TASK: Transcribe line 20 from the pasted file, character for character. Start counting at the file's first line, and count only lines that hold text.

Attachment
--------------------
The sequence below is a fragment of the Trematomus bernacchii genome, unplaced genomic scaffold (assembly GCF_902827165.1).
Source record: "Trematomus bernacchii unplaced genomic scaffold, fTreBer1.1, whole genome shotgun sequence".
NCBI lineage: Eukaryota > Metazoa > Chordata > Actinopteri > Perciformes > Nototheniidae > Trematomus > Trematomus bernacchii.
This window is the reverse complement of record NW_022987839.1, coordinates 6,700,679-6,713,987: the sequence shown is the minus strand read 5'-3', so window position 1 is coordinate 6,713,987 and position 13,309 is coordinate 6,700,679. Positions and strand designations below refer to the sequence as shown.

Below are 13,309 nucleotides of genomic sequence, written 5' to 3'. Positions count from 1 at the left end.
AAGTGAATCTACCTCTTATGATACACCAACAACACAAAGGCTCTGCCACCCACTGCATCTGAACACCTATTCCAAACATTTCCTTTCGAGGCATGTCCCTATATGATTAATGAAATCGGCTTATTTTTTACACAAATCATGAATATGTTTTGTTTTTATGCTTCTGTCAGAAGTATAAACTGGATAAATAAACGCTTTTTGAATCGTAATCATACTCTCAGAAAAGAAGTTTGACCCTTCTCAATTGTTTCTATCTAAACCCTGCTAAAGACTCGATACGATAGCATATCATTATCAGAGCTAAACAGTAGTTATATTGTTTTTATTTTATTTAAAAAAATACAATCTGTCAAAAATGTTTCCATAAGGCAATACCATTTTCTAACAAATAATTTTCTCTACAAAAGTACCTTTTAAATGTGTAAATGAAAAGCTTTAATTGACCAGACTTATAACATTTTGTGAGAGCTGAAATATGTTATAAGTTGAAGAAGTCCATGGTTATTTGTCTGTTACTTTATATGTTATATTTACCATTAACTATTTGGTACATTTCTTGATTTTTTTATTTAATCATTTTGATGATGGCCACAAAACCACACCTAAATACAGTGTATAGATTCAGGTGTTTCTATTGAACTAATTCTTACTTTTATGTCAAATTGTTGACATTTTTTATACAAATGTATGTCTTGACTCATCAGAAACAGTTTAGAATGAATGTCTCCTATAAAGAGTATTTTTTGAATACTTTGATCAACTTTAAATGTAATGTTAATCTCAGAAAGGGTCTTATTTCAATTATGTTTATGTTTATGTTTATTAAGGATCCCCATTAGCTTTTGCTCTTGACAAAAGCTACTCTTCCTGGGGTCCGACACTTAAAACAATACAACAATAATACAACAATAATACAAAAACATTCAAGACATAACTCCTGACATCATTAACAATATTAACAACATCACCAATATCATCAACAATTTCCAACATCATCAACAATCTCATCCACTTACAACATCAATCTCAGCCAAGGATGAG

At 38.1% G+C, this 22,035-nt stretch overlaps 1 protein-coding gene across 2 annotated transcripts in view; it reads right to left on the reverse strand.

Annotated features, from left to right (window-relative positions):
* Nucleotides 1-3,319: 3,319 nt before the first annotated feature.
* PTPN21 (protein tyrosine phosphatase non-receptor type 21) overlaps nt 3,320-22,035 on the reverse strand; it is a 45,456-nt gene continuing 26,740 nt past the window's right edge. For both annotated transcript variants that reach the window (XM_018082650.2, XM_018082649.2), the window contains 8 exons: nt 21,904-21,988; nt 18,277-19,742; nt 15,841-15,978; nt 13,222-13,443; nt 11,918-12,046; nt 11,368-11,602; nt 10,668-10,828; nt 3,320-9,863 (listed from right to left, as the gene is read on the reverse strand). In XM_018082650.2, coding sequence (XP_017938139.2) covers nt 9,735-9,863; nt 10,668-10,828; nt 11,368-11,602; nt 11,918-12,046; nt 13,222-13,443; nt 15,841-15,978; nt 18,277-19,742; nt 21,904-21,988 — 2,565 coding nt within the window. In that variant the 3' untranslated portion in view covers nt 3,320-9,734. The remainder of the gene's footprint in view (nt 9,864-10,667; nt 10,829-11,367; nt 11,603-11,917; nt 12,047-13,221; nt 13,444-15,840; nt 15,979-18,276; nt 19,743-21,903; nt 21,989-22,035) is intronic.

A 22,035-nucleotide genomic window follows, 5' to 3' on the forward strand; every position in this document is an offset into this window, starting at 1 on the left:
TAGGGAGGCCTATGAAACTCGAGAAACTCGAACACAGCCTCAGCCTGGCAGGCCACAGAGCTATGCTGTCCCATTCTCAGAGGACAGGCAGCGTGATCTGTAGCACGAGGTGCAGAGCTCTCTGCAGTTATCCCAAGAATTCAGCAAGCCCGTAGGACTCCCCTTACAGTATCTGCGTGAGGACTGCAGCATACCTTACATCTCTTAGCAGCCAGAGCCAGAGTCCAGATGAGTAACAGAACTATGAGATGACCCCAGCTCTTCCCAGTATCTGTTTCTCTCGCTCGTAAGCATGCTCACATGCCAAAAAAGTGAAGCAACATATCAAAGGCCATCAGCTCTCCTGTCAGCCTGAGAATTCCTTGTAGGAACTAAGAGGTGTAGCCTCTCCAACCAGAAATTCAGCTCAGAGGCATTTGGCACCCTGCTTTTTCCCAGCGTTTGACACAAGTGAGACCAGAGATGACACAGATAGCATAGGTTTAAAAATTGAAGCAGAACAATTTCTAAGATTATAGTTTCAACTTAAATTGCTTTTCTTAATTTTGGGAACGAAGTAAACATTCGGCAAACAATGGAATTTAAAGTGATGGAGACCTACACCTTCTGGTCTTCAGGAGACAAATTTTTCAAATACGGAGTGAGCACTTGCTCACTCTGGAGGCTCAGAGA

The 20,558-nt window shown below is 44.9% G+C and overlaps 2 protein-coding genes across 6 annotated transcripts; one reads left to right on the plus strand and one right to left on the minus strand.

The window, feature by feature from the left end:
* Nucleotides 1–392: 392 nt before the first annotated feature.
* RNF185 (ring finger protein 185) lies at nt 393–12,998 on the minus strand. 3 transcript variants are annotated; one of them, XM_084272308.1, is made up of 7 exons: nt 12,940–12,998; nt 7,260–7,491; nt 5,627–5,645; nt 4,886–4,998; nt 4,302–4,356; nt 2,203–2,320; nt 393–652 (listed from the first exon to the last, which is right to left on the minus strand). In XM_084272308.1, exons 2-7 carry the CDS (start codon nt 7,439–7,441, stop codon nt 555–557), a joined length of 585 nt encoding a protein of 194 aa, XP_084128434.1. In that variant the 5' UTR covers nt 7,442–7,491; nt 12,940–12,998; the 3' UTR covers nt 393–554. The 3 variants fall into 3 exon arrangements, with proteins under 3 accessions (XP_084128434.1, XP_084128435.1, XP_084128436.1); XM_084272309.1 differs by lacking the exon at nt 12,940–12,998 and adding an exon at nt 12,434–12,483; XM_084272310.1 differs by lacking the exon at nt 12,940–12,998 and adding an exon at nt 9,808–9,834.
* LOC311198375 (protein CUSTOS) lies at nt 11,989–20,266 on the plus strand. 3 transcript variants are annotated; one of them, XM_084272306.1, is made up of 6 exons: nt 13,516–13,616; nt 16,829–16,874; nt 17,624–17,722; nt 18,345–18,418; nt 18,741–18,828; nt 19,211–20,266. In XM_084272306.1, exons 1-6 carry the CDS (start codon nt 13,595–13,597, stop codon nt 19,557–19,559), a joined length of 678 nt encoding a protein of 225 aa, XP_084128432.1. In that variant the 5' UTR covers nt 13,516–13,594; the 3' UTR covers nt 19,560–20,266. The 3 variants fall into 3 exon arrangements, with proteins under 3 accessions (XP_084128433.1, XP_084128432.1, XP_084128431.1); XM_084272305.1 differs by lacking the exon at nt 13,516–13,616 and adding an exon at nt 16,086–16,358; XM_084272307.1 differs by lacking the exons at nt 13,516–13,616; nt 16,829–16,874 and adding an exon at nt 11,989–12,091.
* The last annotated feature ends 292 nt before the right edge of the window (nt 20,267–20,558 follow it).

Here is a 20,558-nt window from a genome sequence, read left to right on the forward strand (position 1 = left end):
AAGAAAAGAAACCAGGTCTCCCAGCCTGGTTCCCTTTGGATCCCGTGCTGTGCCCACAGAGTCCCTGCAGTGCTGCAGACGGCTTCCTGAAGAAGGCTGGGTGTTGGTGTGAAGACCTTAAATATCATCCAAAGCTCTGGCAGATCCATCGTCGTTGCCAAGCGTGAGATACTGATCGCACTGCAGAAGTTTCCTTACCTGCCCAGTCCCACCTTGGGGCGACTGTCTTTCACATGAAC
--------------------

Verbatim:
AAGAAAAGAAACCAGGTCTCCCAGCCTGGTTCCCTTTGGATCCCGTGCTGTGCCCACAGAGTCCCTGCAGTGCTGCAGACGGCTTCCTGAAGAAGGCTGGGTGTTGGTGTGAAGACCTTAAATATCATCCAAAGCTCTGGCAGATCCATCGTCGTTGCCAAGCGTGAGATACTGATCGCACTGCAGAAGTTTCCTTACCTGCCCAGTCCCACCTTGGGGCGACTGTCTTTCACATGAAC